Introduction to setting thermal properties of electrolyte QW-BHM allows describing any medium of the dielectric isotropic or dielectric anisotropic type in the scenario in a separate medium text file, containing tabulated values of constitutive parameters (ε, µ, σ, σm - possibly anisotropic; also specific heat capacity, density, and heat transfer parameters) versus enthalpy and/or temperature. Each medium file should be of the same name as the name assigned to the corresponding medium in QW-Editor, with *.pmo extension. All media files must be placed in the current project directory. Creating a medium file allows you to specify how the temperature of the electrolyte affects its properties. A compound commonly used as an electrolyte in batteries was chosen as an example. Properties of Lithium hexafluorophosphate (LiPF6) salt in Dimethyl carbonate (DMC) solvent are available above for download. The ability to manipulate material parameters makes it possible to investigate a series of different microwave heating scenarios for the battery under test. One of them is shown in the video below. In the posted file, the parameters of the electrolyte with a salt concentration of 1.5 mol/kg have been placed. It can be seen that with increasing temperature its conductivity rises. Therefore, after the BHM module step, the conductivity value is updated in all cells. This causes a different temperature distribution in the next step simulation.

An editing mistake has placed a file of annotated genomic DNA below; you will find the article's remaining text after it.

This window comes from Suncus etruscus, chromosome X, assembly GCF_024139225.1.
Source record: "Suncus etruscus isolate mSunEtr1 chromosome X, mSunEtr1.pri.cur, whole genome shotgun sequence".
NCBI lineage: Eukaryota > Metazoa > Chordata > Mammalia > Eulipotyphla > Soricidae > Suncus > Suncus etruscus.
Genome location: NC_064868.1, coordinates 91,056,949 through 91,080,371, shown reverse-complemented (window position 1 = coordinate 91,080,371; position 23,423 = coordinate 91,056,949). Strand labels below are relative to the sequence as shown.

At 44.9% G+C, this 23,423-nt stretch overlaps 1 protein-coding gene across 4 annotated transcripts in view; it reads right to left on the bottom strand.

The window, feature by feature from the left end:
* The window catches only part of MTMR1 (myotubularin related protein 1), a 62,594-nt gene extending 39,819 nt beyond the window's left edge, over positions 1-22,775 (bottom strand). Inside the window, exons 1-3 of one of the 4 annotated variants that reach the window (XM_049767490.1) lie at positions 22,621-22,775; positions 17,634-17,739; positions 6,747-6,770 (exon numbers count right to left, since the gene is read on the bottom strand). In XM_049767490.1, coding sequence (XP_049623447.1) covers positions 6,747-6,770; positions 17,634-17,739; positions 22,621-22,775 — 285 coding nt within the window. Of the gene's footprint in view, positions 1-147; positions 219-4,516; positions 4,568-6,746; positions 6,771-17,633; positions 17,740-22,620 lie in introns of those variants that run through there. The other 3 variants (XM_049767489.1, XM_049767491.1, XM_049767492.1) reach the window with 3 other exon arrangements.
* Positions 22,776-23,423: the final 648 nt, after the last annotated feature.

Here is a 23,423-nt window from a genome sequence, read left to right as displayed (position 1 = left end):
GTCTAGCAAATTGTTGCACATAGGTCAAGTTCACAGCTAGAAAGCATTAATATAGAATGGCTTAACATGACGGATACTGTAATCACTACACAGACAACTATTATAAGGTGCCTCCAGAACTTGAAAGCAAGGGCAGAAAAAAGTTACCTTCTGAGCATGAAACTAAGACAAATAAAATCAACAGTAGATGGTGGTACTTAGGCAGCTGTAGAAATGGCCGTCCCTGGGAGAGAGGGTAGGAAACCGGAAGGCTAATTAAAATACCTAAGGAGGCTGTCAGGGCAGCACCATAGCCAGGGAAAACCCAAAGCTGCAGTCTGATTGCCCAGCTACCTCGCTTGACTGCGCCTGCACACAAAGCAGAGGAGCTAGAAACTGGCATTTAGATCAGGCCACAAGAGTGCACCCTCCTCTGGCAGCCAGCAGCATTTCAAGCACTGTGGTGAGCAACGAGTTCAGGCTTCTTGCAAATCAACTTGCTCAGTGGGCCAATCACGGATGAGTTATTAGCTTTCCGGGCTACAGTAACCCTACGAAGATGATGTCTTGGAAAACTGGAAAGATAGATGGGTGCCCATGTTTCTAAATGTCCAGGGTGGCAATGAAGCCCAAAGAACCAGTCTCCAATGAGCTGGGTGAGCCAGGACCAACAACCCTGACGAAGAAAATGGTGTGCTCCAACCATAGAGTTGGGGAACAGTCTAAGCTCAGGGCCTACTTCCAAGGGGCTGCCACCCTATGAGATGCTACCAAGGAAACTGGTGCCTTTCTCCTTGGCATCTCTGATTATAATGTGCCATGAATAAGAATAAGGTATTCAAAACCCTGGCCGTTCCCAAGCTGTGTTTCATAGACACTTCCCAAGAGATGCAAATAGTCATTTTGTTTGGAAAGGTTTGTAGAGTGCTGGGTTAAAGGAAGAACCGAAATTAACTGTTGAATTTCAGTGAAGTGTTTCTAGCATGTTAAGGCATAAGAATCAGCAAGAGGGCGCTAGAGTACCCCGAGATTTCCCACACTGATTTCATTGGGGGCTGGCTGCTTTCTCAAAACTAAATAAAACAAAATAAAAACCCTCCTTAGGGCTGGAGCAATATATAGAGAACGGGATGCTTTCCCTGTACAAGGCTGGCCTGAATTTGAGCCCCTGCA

To use the *.pmo file, you need a battery model. You can use the pre-made ones from QW-Modeller or QW-Editor.
Example tests for different source frequencies are shown in the table below. As the frequency increases, the time for full heating of the battery increases.
Tab. 1 Effect of changing the frequency of the source on the electrolyte, whose material parameters depend on the temperature
1) *.pmo file created for QW-BHM Module
The NanoBat project has received funding from the European Union's Horizon 2020 research and innovation programme under grant agreement No 861962.